Commenting on the study purporting to show falling rates of autism after the removal of thimerosal from infant vaccines, a reader who understands statistics far better than I do writes:
The statistical analysis in the thimerosal study you linked to isn’t even third rate. Interrupted time series analyses are notoriously unreliable in epidemiological research. But this article takes interrupted time series data and doesn’t even attempt a proper interrupted time series analysis.
The Danish study remains the most important and credible research on this subject.
Every child born in Denmark since 1968 has been given a national ID #, which the researchers could link with medical records. With a national health system, all vaccines were given through a single program, using a single vaccine manufacturer, so there was a relatively little variation in the pre/post thimerosal-removal date.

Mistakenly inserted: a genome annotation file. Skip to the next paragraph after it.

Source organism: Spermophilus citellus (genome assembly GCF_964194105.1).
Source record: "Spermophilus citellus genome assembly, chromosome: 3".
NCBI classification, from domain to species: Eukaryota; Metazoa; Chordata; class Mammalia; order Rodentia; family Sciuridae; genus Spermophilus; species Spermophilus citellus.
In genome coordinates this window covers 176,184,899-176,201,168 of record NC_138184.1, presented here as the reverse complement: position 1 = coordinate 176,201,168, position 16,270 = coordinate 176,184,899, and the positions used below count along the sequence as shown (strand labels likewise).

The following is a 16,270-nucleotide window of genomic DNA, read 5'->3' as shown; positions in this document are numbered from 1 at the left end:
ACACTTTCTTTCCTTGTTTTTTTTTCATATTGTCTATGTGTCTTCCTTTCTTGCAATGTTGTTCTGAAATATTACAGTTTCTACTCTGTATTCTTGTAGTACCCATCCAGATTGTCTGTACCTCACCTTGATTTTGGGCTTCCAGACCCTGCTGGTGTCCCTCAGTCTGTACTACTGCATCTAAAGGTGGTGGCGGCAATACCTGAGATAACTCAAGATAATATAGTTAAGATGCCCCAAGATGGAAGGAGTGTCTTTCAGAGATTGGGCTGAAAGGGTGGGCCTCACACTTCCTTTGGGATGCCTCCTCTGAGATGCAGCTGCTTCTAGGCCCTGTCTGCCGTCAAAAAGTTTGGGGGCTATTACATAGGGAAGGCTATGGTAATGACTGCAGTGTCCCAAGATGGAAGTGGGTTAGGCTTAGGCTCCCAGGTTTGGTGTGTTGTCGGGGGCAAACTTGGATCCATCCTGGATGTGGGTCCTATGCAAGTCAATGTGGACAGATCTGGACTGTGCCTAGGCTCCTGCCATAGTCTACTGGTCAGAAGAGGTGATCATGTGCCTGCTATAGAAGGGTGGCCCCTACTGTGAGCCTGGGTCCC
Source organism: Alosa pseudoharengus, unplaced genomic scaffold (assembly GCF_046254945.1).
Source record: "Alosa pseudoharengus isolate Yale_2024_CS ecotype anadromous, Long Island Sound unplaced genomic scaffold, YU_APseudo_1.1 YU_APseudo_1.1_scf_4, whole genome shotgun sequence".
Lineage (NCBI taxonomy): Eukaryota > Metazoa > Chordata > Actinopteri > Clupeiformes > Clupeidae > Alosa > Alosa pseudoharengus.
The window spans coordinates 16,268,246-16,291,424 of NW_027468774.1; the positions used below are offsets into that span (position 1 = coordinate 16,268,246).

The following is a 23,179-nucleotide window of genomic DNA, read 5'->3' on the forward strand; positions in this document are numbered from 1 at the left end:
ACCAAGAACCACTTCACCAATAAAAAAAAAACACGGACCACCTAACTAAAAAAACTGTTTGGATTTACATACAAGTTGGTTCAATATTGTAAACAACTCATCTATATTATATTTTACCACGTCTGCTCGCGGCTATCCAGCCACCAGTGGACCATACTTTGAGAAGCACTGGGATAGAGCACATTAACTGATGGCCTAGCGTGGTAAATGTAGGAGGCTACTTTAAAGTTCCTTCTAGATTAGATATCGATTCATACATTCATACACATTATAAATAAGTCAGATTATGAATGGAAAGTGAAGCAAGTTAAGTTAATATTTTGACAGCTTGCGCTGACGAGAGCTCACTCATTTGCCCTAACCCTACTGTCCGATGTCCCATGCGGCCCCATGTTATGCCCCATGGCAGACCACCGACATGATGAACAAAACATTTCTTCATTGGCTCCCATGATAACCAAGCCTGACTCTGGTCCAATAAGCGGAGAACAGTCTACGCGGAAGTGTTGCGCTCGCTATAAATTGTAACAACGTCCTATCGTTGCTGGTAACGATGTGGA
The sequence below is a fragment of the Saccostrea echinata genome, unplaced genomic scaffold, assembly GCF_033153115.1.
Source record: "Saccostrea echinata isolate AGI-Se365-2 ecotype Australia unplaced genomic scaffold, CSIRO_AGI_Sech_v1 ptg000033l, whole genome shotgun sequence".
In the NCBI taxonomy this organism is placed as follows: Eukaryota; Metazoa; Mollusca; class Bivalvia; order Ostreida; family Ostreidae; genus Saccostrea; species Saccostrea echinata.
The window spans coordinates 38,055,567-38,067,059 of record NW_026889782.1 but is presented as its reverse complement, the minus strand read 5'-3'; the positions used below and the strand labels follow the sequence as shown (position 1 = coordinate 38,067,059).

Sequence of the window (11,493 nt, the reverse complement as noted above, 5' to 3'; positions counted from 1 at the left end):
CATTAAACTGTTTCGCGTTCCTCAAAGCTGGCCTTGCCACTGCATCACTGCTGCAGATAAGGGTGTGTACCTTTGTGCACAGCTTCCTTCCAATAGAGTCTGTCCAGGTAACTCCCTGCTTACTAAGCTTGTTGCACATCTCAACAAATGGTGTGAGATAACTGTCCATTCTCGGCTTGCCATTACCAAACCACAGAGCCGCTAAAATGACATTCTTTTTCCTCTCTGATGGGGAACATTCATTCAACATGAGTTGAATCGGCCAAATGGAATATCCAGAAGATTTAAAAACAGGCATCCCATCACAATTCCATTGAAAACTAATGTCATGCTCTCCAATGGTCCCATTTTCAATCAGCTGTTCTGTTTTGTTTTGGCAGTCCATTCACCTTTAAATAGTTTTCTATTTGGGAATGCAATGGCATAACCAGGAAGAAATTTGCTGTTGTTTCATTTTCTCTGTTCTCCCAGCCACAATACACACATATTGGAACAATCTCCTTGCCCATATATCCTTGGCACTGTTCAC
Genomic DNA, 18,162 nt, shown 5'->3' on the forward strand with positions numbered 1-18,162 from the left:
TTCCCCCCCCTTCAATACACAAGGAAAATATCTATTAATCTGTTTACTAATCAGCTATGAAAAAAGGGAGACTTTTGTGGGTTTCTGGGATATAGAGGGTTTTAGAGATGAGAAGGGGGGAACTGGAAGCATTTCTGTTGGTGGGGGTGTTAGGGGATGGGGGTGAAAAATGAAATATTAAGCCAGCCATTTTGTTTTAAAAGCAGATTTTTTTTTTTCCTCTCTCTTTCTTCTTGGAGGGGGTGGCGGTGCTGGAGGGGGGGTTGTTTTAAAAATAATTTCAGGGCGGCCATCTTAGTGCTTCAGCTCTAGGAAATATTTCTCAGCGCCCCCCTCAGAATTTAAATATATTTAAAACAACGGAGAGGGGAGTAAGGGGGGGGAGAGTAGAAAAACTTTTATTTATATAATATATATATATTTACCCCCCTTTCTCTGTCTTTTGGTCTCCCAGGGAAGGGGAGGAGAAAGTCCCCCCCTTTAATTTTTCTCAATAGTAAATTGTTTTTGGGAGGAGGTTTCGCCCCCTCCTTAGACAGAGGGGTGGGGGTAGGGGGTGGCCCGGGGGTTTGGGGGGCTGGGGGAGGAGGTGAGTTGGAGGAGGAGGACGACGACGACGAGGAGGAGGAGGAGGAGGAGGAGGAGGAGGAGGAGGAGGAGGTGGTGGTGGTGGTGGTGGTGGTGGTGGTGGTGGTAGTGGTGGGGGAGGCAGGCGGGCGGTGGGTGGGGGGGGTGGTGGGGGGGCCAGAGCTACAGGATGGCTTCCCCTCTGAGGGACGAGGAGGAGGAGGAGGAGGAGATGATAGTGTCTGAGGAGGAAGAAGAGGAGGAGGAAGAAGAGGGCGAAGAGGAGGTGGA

Moreover, the vaccine program had a standardized 3 dose sequence, an
additional consistency you wouldn’t find in the U.S. This enabled the
researchers to distinguish children who had received 0, 1, 2, or 3
thimerosal-containing doses, all within a narrow period around the
thimerosal-removal date. They found no dose-response relationship.
Others write in with more and more evidence that the Journal of American Physicians and Surgeons isn’t to be taken seriously. (See, for example, this editorial from Dr. (!) Grover Norquist.)
All of that said, I’d still like to see a serious analysis of the age-cohort data.